One of the most frustrating tasks is to try to debunk the Hollywood myths imprinted on the mind of Americans about warfare in general and about special forces and technology in particular. When last week I wrote my column about the first SNAFUs of the Trump Presidency I pretty much expected that some of the points I made would fall on deaf ears and that indeed did happen. What I propose to do today is to try, yet again, to explain the vast difference between what I would call “the American way of war” as seen in propaganda movies and the reality of warfare.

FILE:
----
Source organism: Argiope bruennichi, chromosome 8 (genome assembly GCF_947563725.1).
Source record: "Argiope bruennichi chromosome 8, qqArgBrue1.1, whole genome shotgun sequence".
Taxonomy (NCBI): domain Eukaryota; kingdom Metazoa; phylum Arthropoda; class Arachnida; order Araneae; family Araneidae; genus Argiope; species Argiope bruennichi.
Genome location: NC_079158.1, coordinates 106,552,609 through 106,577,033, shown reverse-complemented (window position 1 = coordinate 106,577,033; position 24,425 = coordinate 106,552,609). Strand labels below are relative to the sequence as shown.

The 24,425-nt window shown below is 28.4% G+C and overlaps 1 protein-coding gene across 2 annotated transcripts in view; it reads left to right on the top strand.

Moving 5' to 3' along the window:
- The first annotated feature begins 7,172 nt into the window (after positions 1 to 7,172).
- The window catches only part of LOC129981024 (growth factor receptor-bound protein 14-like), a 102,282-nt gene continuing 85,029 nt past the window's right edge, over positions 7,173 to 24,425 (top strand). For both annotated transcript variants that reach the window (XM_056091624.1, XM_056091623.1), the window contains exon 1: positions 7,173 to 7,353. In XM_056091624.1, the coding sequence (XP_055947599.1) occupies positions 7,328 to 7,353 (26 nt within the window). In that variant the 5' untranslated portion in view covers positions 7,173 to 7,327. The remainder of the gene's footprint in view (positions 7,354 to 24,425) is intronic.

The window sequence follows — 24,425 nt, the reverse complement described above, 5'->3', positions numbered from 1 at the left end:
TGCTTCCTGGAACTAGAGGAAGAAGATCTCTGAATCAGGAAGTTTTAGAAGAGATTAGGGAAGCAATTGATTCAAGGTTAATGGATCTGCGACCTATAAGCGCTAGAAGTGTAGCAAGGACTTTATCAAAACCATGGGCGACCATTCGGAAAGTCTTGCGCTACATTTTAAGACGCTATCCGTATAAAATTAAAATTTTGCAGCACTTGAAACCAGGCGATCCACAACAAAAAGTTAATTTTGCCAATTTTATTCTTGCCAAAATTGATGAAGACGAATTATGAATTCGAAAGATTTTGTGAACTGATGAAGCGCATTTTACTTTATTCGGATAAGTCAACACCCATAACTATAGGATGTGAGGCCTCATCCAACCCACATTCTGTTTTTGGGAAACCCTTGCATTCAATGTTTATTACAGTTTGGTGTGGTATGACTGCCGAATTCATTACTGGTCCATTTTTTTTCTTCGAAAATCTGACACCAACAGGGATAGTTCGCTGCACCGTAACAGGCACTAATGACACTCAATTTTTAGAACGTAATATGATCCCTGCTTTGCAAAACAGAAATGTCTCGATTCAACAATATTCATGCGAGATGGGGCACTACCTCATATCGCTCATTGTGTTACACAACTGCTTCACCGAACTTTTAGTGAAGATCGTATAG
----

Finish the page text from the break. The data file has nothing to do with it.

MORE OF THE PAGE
Let’s begin with the issue of the use of special operation forces and immediately say what they are not: special operation forces are not SWAT or anti-terrorist forces. The US propaganda machine has imprinted on the mind of people in the West that if a force is “elite” and looks “tacti-cool” it is some kind of special force. By that criteria, even some riot cops could be considered as “special forces”. This is, by the way, not only an American sin. The Russians have gone down the exact same ridiculous road and now you have “spetsnaz” forces all over Russia – even the Russian equivalent of the US department of correction which now has “spetsnaz” forces to deal with prison riots! Likewise, the famous anti-terrorist unit “A” (mistakenly called “Alpha” as opposed to the US “Delta”) is exactly that – an anti-terrorist unit and not a military special force. So what are, stricto sensu, special forces? They are a military force which participates to the overall war effort but autonomously and not in direct support of the main/conventional fighting force. Depending on the country and service, special forces can deal with a variety of tasks ranging from providing “advisors” to what Americans call direct action operation such as the recent ill-fated attack on the al-Qaeda compound in Yemen. Just like airborne forces, special forces have often been misused, especially when conventional forces could not be counted on, but that does not mean that SWAT and anti-terrorist forces should be thought of as “special forces”. Special forces are always military forces and they operate in support of military operations.